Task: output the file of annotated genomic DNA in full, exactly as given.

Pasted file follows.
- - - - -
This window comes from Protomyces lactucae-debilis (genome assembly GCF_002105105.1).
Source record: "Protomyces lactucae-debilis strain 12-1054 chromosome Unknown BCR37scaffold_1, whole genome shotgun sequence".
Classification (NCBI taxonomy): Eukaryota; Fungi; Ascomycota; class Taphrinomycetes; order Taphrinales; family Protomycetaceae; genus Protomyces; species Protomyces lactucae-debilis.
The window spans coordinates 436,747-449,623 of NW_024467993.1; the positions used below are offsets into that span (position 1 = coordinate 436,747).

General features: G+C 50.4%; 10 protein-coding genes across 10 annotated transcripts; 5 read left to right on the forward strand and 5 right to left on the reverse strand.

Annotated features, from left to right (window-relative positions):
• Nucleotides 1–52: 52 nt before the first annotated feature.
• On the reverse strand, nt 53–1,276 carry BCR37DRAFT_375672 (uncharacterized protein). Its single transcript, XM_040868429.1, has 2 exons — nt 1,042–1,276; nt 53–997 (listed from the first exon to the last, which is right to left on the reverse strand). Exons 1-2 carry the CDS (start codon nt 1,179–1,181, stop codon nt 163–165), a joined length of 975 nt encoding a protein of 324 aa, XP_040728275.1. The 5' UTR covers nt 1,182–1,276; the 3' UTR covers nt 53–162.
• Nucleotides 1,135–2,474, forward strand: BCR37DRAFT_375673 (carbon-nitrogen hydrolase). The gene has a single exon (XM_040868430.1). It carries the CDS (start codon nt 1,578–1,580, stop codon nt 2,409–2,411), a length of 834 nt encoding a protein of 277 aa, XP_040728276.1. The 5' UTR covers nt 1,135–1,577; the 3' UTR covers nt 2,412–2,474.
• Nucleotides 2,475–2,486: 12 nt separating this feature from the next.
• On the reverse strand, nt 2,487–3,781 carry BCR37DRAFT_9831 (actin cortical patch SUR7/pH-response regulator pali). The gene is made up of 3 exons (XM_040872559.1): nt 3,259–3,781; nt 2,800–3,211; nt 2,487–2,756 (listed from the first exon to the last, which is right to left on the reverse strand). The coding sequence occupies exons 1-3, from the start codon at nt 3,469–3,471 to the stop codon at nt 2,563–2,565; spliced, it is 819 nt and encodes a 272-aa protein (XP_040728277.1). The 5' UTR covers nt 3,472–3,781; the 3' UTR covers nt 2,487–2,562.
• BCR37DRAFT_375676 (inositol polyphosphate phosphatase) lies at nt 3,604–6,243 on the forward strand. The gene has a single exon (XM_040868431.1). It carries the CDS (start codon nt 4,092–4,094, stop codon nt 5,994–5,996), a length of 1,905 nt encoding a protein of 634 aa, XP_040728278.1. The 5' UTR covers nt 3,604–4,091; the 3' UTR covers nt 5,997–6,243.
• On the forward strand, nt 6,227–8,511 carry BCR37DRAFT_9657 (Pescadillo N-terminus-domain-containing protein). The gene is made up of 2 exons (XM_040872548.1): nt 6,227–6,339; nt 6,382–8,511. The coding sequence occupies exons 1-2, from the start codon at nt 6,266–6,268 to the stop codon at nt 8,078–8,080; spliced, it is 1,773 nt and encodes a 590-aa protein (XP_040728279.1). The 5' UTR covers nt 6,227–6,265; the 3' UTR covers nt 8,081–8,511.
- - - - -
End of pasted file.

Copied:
This window comes from Protomyces lactucae-debilis (genome assembly GCF_002105105.1).
Source record: "Protomyces lactucae-debilis strain 12-1054 chromosome Unknown BCR37scaffold_1, whole genome shotgun sequence".
Classification (NCBI taxonomy): Eukaryota; Fungi; Ascomycota; class Taphrinomycetes; order Taphrinales; family Protomycetaceae; genus Protomyces; species Protomyces lactucae-debilis.
The window spans coordinates 436,747-449,623 of NW_024467993.1; the positions used below are offsets into that span (position 1 = coordinate 436,747).

General features: G+C 50.4%; 10 protein-coding genes across 10 annotated transcripts; 5 read left to right on the forward strand and 5 right to left on the reverse strand.

Annotated features, from left to right (window-relative positions):
• Nucleotides 1–52: 52 nt before the first annotated feature.
• On the reverse strand, nt 53–1,276 carry BCR37DRAFT_375672 (uncharacterized protein). Its single transcript, XM_040868429.1, has 2 exons — nt 1,042–1,276; nt 53–997 (listed from the first exon to the last, which is right to left on the reverse strand). Exons 1-2 carry the CDS (start codon nt 1,179–1,181, stop codon nt 163–165), a joined length of 975 nt encoding a protein of 324 aa, XP_040728275.1. The 5' UTR covers nt 1,182–1,276; the 3' UTR covers nt 53–162.
• Nucleotides 1,135–2,474, forward strand: BCR37DRAFT_375673 (carbon-nitrogen hydrolase). The gene has a single exon (XM_040868430.1). It carries the CDS (start codon nt 1,578–1,580, stop codon nt 2,409–2,411), a length of 834 nt encoding a protein of 277 aa, XP_040728276.1. The 5' UTR covers nt 1,135–1,577; the 3' UTR covers nt 2,412–2,474.
• Nucleotides 2,475–2,486: 12 nt separating this feature from the next.
• On the reverse strand, nt 2,487–3,781 carry BCR37DRAFT_9831 (actin cortical patch SUR7/pH-response regulator pali). The gene is made up of 3 exons (XM_040872559.1): nt 3,259–3,781; nt 2,800–3,211; nt 2,487–2,756 (listed from the first exon to the last, which is right to left on the reverse strand). The coding sequence occupies exons 1-3, from the start codon at nt 3,469–3,471 to the stop codon at nt 2,563–2,565; spliced, it is 819 nt and encodes a 272-aa protein (XP_040728277.1). The 5' UTR covers nt 3,472–3,781; the 3' UTR covers nt 2,487–2,562.
• BCR37DRAFT_375676 (inositol polyphosphate phosphatase) lies at nt 3,604–6,243 on the forward strand. The gene has a single exon (XM_040868431.1). It carries the CDS (start codon nt 4,092–4,094, stop codon nt 5,994–5,996), a length of 1,905 nt encoding a protein of 634 aa, XP_040728278.1. The 5' UTR covers nt 3,604–4,091; the 3' UTR covers nt 5,997–6,243.
• On the forward strand, nt 6,227–8,511 carry BCR37DRAFT_9657 (Pescadillo N-terminus-domain-containing protein). The gene is made up of 2 exons (XM_040872548.1): nt 6,227–6,339; nt 6,382–8,511. The coding sequence occupies exons 1-2, from the start codon at nt 6,266–6,268 to the stop codon at nt 8,078–8,080; spliced, it is 1,773 nt and encodes a 590-aa protein (XP_040728279.1). The 5' UTR covers nt 6,227–6,265; the 3' UTR covers nt 8,081–8,511.